I am heading back to the land of kangaroos and koalas soon to partner for a couple of weeks with KAON Consulting and the State of Queensland. In fact, Kevin and I are looking hard at the entire Pacific Rim, including Australia, New Zealand, Indonesia and Singapore where we are seeing a growing wave of interest in lean thinking.
To get my mind in that particularly unique Australian mode I have spent more time than usual reading the local news and came across a gem of an idea from a small business consultant from New South Wales by the name of Valerie Khoo: Mapping the Customer Journey. It is a cousin to – but not the same as – value stream mapping and, while Valerie is a small business expert, I see this as even more valuable for a big business. In my experience, the bigger the company the more arduous the customer journey often is.
The whole idea is to look at your company from the customer's point of view – to flow chart the experience from start to finish. This is one of those 'why didn't I think of that' ideas. Lean thinking already centers on going to the gemba to get the factory floor perspective on things, rather than sit in an office and delude yourself into thinking you can get a full understanding from reports and data. And we are certainly focused on value stream mapping how the process works from a cross-functional, but strictly internal point of view. This strikes me as a great adjunct to lean when we can layer the customer process over the internal value stream process.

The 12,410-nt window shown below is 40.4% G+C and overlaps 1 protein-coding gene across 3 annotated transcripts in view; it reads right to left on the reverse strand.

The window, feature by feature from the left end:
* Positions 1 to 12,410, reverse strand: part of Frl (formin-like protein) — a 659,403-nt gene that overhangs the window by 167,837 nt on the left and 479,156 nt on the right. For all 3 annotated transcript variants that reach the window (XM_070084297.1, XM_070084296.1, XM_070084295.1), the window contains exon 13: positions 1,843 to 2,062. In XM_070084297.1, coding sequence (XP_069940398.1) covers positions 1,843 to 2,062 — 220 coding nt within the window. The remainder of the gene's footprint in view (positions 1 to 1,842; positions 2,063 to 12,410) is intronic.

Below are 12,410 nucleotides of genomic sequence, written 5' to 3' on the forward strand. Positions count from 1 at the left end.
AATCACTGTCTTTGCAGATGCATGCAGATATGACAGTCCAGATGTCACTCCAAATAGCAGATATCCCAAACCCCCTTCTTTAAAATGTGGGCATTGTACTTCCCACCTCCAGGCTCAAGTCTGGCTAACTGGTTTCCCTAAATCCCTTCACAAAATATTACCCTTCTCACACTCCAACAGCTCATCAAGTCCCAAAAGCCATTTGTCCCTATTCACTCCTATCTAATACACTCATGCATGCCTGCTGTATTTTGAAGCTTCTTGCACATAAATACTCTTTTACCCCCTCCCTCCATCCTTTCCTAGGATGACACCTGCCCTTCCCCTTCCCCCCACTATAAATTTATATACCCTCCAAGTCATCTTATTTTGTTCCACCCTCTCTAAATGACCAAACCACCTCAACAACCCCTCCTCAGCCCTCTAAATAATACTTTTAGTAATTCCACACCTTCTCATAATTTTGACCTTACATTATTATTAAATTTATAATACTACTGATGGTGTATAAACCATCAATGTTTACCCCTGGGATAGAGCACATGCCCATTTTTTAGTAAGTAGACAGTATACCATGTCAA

I am not to enamored with her suggestion to use mind-mapping software – I like her 'markers and a flipchart' approach a lot better. And she is pretty thin on what to do with the information – I think it is a great structure for metrics. Look at how well each step of the customer journey is performed from the customer's point of view.
Regardless, I believe Valerie is onto something that an be a great addition to the body of lean principles and practices. I am going to have to start paying more attention to the Aussies. I am beginning to think that underneath that 'no-worries', 'put another shrimp on the barbie' exterior they are some very clever minds at work.